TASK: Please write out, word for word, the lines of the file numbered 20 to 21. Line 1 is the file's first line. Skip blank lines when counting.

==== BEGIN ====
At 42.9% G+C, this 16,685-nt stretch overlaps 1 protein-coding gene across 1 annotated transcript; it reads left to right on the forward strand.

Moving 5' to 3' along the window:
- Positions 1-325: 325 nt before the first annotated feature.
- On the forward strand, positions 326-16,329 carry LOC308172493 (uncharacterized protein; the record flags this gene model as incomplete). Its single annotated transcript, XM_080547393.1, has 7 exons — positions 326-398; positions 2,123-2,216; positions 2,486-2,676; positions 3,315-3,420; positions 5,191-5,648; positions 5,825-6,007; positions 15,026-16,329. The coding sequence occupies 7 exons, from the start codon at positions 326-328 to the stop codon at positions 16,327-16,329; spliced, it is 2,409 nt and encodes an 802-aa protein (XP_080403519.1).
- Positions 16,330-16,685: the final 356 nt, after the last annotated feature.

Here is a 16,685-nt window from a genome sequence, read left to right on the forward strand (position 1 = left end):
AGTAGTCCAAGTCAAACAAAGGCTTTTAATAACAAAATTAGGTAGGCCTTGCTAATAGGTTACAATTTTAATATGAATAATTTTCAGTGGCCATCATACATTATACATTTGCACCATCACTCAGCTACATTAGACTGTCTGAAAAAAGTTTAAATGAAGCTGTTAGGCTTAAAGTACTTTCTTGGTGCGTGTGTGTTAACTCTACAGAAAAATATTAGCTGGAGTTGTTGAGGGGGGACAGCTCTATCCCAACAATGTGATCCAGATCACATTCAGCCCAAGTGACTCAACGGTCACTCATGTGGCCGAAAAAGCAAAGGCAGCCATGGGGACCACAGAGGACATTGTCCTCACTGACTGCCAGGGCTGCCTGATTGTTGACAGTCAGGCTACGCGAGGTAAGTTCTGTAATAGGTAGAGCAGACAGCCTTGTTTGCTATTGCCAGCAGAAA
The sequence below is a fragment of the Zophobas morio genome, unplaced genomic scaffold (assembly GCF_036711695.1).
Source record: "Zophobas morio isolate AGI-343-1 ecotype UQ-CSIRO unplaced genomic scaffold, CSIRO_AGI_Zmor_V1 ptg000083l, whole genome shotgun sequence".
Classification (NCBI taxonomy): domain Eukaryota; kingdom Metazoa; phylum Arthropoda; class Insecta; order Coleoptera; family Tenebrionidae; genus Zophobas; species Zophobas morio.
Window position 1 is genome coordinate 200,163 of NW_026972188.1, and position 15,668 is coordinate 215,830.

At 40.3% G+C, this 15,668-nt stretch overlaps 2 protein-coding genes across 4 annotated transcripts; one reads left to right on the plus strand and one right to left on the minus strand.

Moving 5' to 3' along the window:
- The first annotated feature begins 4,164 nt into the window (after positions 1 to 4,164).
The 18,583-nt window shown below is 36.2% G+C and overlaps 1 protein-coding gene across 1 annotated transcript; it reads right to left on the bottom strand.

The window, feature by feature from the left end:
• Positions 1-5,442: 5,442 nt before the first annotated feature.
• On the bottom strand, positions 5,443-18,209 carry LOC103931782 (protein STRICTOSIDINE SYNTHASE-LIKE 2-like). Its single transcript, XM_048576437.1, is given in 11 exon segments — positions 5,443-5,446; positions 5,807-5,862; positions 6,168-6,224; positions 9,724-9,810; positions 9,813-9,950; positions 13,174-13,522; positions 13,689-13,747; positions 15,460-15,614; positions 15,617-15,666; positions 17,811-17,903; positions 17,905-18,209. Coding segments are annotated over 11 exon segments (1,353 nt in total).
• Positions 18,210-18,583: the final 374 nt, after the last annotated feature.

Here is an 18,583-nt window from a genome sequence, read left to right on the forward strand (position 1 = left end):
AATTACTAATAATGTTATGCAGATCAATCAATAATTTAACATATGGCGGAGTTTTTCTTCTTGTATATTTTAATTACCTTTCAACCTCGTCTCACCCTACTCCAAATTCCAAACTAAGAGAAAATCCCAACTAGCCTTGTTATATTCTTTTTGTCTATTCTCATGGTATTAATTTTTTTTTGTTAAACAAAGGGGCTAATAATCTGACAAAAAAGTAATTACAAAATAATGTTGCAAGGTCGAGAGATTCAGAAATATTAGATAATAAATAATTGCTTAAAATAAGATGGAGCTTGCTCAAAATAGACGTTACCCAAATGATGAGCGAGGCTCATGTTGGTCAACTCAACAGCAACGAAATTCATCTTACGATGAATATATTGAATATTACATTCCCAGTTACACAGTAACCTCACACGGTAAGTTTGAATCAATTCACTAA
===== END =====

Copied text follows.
Here is an 18,583-nt window from a genome sequence, read left to right on the forward strand (position 1 = left end):
AATTACTAATAATGTTATGCAGATCAATCAATAATTTAACATATGGCGGAGTTTTTCTTCTTGTATATTTTAATTACCTTTCAACCTCGTCTCACCCTACTCCAAATTCCAAACTAAGAGAAAATCCCAACTAGCCTTGTTATATTCTTTTTGTCTATTCTCATGGTATTAATTTTTTTTTGTTAAACAAAGGGGCTAATAATCTGACAAAAAAGTAATTACAAAATAATGTTGCAAGGTCGAGAGATTCAGAAATATTAGATAATAAATAATTGCTTAAAATAAGATGGAGCTTGCTCAAAATAGACGTTACCCAAATGATGAGCGAGGCTCATGTTGGTCAACTCAACAGCAACGAAATTCATCTTACGATGAATATATTGAATATTACATTCCCAGTTACACAGTAACCTCACACGGTAAGTTTGAATCAATTCACTAA